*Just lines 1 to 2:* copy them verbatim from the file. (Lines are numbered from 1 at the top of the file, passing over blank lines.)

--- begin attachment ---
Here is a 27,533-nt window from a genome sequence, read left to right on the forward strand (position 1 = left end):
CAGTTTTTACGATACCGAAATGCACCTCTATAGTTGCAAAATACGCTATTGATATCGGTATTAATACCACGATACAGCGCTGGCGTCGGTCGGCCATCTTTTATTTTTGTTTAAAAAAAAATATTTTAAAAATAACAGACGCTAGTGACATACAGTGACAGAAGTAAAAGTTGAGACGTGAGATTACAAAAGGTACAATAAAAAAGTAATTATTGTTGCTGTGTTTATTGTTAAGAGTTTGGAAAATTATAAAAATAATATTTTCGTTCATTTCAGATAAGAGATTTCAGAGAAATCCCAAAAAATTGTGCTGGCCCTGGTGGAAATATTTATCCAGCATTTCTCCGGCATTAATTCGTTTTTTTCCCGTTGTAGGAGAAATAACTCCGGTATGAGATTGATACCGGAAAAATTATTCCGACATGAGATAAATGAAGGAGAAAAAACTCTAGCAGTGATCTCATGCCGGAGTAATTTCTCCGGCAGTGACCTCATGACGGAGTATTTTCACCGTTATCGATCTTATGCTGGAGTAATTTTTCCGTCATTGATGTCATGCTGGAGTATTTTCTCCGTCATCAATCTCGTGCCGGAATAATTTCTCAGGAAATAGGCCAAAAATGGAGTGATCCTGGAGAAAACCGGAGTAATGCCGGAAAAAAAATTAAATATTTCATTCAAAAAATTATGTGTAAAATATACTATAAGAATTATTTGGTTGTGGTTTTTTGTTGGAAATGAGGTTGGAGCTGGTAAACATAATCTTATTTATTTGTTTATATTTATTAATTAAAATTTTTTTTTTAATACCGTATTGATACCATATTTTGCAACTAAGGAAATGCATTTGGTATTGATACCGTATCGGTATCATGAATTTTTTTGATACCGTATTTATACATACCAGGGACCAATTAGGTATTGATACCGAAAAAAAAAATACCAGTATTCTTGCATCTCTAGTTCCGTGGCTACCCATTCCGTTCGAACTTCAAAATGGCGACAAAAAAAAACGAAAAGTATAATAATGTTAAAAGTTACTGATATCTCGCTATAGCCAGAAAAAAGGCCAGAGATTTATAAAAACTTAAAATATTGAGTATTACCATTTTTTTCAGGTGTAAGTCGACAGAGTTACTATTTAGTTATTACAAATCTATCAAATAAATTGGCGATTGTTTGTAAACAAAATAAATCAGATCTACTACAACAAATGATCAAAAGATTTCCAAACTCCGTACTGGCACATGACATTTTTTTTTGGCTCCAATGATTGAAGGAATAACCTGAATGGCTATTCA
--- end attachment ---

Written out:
Here is a 27,533-nt window from a genome sequence, read left to right on the forward strand (position 1 = left end):
CAGTTTTTACGATACCGAAATGCACCTCTATAGTTGCAAAATACGCTATTGATATCGGTATTAATACCACGATACAGCGCTGGCGTCGGTCGGCCATCTTTTATTTTTGTTTAAAAAAAAATATTTTAAAAATAACAGACGCTAGTGACATACAGTGACAGAAGTAAAAGTTGAGACGTGAGATTACAAAAGGTACAATAAAAAAGTAATTATTGTTGCTGTGTTTATTGTTAAGAGTTTGGAAAATTATAAAAATAATATTTTCGTTCATTTCAGATAAGAGATTTCAGAGAAATCCCAAAAAATTGTGCTGGCCCTGGTGGAAATATTTATCCAGCATTTCTCCGGCATTAATTCGTTTTTTTCCCGTTGTAGGAGAAATAACTCCGGTATGAGATTGATACCGGAAAAATTATTCCGACATGAGATAAATGAAGGAGAAAAAACTCTAGCAGTGATCTCATGCCGGAGTAATTTCTCCGGCAGTGACCTCATGACGGAGTATTTTCACCGTTATCGATCTTATGCTGGAGTAATTTTTCCGTCATTGATGTCATGCTGGAGTATTTTCTCCGTCATCAATCTCGTGCCGGAATAATTTCTCAGGAAATAGGCCAAAAATGGAGTGATCCTGGAGAAAACCGGAGTAATGCCGGAAAAAAAATTAAATATTTCATTCAAAAAATTATGTGTAAAATATACTATAAGAATTATTTGGTTGTGGTTTTTTGTTGGAAATGAGGTTGGAGCTGGTAAACATAATCTTATTTATTTGTTTATATTTATTAATTAAAATTTTTTTTTTAATACCGTATTGATACCATATTTTGCAACTAAGGAAATGCATTTGGTATTGATACCGTATCGGTATCATGAATTTTTTTGATACCGTATTTATACATACCAGGGACCAATTAGGTATTGATACCGAAAAAAAAAATACCAGTATTCTTGCATCTCTAGTTCCGTGGCTACCCATTCCGTTCGAACTTCAAAATGGCGACAAAAAAAAACGAAAAGTATAATAATGTTAAAAGTTACTGATATCTCGCTATAGCCAGAAAAAAGGCCAGAGATTTATAAAAACTTAAAATATTGAGTATTACCATTTTTTTCAGGTGTAAGTCGACAGAGTTACTATTTAGTTATTACAAATCTATCAAATAAATTGGCGATTGTTTGTAAACAAAATAAATCAGATCTACTACAACAAATGATCAAAAGATTTCCAAACTCCGTACTGGCACATGACATTTTTTTTTGGCTCCAATGATTGAAGGAATAACCTGAATGGCTATTCA